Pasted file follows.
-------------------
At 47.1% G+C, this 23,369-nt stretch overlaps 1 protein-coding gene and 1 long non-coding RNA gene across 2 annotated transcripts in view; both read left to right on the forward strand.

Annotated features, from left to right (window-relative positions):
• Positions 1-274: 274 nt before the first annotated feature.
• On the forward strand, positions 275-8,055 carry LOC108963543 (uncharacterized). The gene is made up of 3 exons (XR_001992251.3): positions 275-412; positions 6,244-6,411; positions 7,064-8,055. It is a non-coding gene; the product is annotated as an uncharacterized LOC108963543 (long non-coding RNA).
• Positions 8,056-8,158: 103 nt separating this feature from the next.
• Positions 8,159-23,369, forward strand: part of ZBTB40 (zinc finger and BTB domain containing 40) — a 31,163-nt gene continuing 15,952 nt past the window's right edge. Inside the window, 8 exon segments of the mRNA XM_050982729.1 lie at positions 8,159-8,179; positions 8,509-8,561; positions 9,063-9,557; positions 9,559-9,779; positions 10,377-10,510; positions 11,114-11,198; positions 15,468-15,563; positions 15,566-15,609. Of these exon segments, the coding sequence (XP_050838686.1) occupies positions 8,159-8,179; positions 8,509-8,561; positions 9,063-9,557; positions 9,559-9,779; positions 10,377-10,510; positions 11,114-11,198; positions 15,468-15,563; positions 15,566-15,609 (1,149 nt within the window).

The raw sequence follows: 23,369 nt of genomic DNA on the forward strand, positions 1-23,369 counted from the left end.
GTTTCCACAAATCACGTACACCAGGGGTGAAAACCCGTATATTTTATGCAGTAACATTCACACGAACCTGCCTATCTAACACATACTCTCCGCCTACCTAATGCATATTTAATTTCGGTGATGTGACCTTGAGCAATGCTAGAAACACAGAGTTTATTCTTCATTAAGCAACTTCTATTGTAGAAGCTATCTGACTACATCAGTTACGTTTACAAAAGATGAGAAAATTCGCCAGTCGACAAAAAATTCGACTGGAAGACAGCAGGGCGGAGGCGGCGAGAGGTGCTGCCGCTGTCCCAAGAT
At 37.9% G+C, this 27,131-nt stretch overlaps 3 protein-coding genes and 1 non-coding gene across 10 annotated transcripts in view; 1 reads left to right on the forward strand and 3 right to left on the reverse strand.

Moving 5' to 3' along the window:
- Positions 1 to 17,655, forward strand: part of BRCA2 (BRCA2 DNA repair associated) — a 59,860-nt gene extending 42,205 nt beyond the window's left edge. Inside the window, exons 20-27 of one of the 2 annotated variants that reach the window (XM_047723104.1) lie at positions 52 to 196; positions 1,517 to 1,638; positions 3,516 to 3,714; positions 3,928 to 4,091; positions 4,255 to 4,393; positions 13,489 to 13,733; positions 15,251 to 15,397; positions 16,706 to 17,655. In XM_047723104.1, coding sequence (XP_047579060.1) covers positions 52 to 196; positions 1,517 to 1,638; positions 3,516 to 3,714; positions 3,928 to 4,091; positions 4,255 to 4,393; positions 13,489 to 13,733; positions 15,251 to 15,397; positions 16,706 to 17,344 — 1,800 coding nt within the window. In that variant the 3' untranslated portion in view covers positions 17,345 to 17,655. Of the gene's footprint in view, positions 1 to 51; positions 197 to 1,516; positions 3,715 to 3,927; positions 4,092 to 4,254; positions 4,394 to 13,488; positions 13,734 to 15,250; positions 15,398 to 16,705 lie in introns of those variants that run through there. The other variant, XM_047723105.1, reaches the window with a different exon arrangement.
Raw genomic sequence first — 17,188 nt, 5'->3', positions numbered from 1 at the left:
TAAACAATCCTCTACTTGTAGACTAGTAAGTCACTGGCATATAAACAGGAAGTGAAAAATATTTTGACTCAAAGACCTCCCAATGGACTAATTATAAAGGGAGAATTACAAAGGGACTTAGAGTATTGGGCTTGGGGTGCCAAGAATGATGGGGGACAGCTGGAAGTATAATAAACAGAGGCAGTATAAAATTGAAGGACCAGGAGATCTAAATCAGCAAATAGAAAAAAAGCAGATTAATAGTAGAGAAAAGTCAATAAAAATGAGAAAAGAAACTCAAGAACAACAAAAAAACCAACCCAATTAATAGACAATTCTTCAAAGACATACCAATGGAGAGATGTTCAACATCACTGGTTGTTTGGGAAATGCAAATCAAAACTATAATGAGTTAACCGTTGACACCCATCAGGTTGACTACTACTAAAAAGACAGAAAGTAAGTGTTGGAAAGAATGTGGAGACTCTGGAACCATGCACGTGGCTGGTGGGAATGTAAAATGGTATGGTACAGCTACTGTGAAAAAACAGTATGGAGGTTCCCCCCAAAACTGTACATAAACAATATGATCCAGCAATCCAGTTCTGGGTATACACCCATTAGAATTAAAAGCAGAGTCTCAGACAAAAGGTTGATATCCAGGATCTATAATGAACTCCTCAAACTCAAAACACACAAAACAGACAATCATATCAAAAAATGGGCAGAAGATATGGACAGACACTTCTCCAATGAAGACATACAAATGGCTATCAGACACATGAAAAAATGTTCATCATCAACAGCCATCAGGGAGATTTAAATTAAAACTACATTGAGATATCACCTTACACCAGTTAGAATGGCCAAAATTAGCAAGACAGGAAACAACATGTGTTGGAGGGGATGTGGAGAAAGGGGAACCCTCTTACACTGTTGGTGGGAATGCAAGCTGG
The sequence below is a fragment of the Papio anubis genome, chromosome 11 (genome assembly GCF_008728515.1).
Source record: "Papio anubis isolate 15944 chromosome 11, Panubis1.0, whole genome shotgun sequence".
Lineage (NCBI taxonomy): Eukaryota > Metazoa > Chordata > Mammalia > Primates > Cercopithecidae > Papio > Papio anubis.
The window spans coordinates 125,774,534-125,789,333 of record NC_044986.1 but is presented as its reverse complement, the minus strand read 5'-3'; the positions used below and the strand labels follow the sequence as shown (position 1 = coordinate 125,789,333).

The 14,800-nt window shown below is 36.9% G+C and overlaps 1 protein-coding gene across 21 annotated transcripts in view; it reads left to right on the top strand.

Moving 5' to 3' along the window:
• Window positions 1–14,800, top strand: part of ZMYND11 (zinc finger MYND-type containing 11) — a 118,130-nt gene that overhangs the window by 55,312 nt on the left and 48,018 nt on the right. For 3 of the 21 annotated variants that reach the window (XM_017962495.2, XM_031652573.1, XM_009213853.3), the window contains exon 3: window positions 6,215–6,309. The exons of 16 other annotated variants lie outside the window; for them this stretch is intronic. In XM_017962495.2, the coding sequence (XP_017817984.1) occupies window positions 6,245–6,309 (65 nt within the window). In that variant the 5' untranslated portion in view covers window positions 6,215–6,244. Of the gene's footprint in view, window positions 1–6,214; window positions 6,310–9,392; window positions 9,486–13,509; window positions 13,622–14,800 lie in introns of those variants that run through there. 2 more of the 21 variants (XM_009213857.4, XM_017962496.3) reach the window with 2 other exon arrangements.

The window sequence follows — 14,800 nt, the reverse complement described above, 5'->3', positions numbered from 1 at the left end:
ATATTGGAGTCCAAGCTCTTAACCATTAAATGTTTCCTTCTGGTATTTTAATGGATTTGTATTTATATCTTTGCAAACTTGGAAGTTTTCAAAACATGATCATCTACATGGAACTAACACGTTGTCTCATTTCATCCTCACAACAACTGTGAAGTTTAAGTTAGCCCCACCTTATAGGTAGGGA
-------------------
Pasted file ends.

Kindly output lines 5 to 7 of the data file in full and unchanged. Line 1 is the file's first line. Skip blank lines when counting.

• Positions 8,056-8,158: 103 nt separating this feature from the next.
• Positions 8,159-23,369, forward strand: part of ZBTB40 (zinc finger and BTB domain containing 40) — a 31,163-nt gene continuing 15,952 nt past the window's right edge. Inside the window, 8 exon segments of the mRNA XM_050982729.1 lie at positions 8,159-8,179; positions 8,509-8,561; positions 9,063-9,557; positions 9,559-9,779; positions 10,377-10,510; positions 11,114-11,198; positions 15,468-15,563; positions 15,566-15,609. Of these exon segments, the coding sequence (XP_050838686.1) occupies positions 8,159-8,179; positions 8,509-8,561; positions 9,063-9,557; positions 9,559-9,779; positions 10,377-10,510; positions 11,114-11,198; positions 15,468-15,563; positions 15,566-15,609 (1,149 nt within the window).

The raw sequence follows: 23,369 nt of genomic DNA on the forward strand, positions 1-23,369 counted from the left end.